As you probably know, there's been a huge upsurge of direct action in Greece (labeled a "social uprising" by a majority of people) as well as in Sweden and France in the last couple of months, largely driven by the frustration and rage of young people, trapped in an economic and social system that offers them no hope of ever being able to make a decent living. The parties of the left in Europe are basically submitting to (if not actively embracing) the policies that serve the wealthy (just as both of the US's dominant parties have been doing for many years now), abetted by unions, which in Greece have been among the institutions targeted by the street activists. Last month, in Patras, a large urban center in Greece, the local trade union headquarters was occupied by protesters demonstrating against the pro-government policies of the unions and calling for an indefinite general strike. The previous day the headquarters of the General Confederation of Workers of Greece (GSEE) in Athens had been occupied. Here are a few links to old reports, in case you missed them when they first appeared: The Independent; EuropeNews; Z Magazine; Infoshop: anarchist news, opinion, and much more; The Boston Globe(this one has a lot of great photos).
This morning, though, I read about an innovation that made me think about how differently such a tactic would be understood and read were activists ever to use it in the US. An article in today's Sunday Observer focuses on a new political group in France, "L'Appel et la Pioche" (The Call and the Pick Axe) and its "supermarket picnics":
In exactly a week's time, in a supermarket somewhere in or around Paris, a couple of dozen young French activists are going to choose an aisle, unfold tables, put on some music and, taking what they want from the shelves, start a little picnic.... fruit and veg, dairy or the fish counter will have been transformed into a flash protest against global capitalism, rampant consumerism, bank bail-outs, poor housing, expensive food, profit margins and pretty much everything else that is wrong in the world.
The "supermarket picnic" will go on for as long as it can - before the security guards throw the activists out or the police arrive. Shoppers will be invited to join in, either bringing what they want from the shelves or just taking something lifted lightly from among the crisps, sweets or quality fruit already on the tables.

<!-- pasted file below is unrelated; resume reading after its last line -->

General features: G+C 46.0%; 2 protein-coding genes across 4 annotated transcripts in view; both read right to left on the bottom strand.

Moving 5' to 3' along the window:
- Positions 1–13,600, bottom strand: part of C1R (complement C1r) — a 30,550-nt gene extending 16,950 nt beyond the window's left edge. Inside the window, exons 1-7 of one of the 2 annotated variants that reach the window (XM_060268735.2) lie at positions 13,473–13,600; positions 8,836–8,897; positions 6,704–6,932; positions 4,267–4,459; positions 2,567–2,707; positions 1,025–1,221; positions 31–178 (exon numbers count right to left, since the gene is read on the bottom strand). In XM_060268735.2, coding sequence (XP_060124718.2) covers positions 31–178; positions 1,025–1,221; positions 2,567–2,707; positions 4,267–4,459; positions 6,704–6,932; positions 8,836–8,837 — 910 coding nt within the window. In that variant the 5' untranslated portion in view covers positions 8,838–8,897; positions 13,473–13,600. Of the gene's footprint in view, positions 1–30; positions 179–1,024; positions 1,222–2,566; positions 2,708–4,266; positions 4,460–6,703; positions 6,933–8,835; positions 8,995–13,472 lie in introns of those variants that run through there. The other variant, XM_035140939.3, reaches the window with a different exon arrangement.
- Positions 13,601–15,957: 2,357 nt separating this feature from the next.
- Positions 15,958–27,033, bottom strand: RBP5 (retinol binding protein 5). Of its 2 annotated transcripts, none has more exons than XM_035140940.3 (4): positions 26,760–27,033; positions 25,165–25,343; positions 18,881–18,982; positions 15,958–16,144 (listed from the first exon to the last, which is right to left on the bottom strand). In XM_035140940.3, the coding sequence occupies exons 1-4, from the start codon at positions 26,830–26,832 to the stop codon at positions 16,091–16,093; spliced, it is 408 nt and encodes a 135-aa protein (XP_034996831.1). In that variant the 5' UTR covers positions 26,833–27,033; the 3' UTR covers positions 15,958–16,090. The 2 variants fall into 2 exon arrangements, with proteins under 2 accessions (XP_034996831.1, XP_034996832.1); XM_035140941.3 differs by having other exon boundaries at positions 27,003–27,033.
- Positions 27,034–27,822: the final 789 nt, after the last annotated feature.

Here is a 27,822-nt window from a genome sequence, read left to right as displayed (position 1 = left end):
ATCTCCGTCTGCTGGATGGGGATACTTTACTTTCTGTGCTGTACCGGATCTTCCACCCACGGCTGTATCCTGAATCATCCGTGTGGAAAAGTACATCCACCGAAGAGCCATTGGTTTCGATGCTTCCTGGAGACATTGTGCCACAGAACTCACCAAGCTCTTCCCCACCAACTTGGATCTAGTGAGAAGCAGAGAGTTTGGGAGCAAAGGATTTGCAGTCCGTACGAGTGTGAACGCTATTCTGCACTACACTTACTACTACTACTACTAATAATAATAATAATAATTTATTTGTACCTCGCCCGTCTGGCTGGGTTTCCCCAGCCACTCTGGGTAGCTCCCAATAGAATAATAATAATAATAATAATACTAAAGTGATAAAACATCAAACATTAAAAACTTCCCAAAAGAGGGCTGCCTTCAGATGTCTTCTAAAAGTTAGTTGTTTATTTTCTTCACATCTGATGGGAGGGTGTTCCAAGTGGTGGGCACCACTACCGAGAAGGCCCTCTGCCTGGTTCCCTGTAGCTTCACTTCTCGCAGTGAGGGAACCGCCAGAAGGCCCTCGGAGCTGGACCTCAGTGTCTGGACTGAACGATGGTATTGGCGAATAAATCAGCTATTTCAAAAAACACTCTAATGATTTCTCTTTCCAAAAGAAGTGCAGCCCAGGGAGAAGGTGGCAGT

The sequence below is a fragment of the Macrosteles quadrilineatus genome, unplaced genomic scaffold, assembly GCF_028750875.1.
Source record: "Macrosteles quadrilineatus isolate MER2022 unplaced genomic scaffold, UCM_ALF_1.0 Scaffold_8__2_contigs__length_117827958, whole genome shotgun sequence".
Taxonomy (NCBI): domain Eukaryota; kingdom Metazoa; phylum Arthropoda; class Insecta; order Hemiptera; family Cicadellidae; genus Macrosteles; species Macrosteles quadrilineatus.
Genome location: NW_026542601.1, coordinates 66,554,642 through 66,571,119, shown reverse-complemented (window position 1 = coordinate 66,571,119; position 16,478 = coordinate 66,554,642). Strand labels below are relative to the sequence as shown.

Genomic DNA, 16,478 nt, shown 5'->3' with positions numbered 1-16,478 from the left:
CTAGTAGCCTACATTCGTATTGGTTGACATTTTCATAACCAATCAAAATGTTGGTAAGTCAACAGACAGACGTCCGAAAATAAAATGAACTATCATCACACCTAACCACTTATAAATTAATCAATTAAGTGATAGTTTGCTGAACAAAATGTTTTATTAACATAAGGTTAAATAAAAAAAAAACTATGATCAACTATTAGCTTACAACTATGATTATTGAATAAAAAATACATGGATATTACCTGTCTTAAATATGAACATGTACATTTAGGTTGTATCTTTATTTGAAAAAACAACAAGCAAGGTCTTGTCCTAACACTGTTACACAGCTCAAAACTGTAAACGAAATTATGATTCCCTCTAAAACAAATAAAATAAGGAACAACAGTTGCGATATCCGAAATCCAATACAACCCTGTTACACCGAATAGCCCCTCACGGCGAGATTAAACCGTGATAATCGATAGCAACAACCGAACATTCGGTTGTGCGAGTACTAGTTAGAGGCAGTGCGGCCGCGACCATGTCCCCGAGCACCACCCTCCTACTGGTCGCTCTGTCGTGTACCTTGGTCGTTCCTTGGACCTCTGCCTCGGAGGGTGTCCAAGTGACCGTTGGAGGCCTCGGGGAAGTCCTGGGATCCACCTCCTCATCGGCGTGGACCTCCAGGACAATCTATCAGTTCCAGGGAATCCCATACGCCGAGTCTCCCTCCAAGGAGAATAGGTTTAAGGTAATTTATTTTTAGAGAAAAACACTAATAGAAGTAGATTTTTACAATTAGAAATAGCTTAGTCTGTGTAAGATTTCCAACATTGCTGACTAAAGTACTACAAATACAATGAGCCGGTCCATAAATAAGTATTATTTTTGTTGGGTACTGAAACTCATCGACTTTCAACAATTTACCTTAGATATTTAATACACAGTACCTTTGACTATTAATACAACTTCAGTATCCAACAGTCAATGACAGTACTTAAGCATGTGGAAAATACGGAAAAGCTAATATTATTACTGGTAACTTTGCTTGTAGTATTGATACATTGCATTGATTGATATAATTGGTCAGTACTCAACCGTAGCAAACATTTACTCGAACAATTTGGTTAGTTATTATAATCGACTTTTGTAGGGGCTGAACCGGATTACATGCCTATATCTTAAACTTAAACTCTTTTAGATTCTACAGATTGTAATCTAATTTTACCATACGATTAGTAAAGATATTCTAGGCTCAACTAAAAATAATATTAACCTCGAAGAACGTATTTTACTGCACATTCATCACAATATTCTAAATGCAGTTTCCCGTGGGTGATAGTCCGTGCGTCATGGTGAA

L'Appel e la Pioche call the media just before they strike, so that their action is rec
orded and reported. (Their website features a couple of videos.)
"Everyone is bored of demonstrations. And handing out tracts at 6am at a market is neither effective nor fun," said Leïla Chaïbi, 26, the leader of the group. "This is fun, festive, non-threatening and attracts the media. It's the perfect way of getting our message across."
Linked to a new left-wing political party committed to a renewal of politics and activism, Chaïbi's group represents more than just a radical fringe and has been gaining nationwide attention.
Chaïbi, who works on short-term contracts in public relations and is currently looking for work, told the Observer that the group's aspirations were limited. "I am not asking for thousands and thousands of euros a month as a salary or a vast five-room apartment. Just something decent."
In recent years, the problems of France's "Generation Y" or "babylosers" have made headlines. As with many other European societies, after decades of growth, this is the first set of young people for centuries who are likely to have standards of living lower than their parents. According to recent research, in 1973, only 6% of recent university leavers were unemployed, currently the rate is 25-30%; salaries have stagnated for 20 years while property prices have doubled or trebled; in 1970, salaries for 50-year-olds were only 15% higher than those for workers aged 30, the gap now is 40%. The young are also likely to be hard hit by the economic crisis.
New ways of working mean new ways of demonstrating, too. "We are already on precarious short-term contracts, so there's no point in going on strike," said Chaïbi. "But a supermarket is very public and we make sure the media are there to cover our actions."
With the French Socialist party in disarray, alternative forms of political protest on the left, particularly a breakaway communist faction led by charismatic postman Olivier Besancenot, have made inroads. Protests about the homeless or against the expulsion of immigrants have largely taken place independently of the Socialist party, which is mired in feuds and ideological incoherence.
I'm struck by the reported responses to these actions: checkout workers applauding, security guards "friendly." I ask myself what kind of response they'd get in the US, and I almost at once imagine security guards shooting the demonstrators for "looting" and the media going on a rampage, outraged by what they'd bill "a war against property." (Property, after all, is far more sacred in the US than the lives and welfare of human beings.)
In the meantime, I read an article in the Seattle Times this morning, reporting that the 16 banks in the Pacific Northwest who've received more than 1 billion dollars of Bush Administration's "bailout" bill are not using any of the funds to prevent foreclosures. In fact, they're not lending it at all, but sitting on it. I suppose that's better than lavishing it on bonuses for the executives who've done so much damage to our economy (as some recipients of bailout dollars have done), but giving money to banks to hoard was not what we were all told was the purpose of the plan Congress passed in the teeth of full-scale voter opposition. But we know "trickle down" policies of old, no? It's been one of the chief means of "creating wealth" for a few at the expense of the majority since the Reagan Administration brought the phrase into common parlance.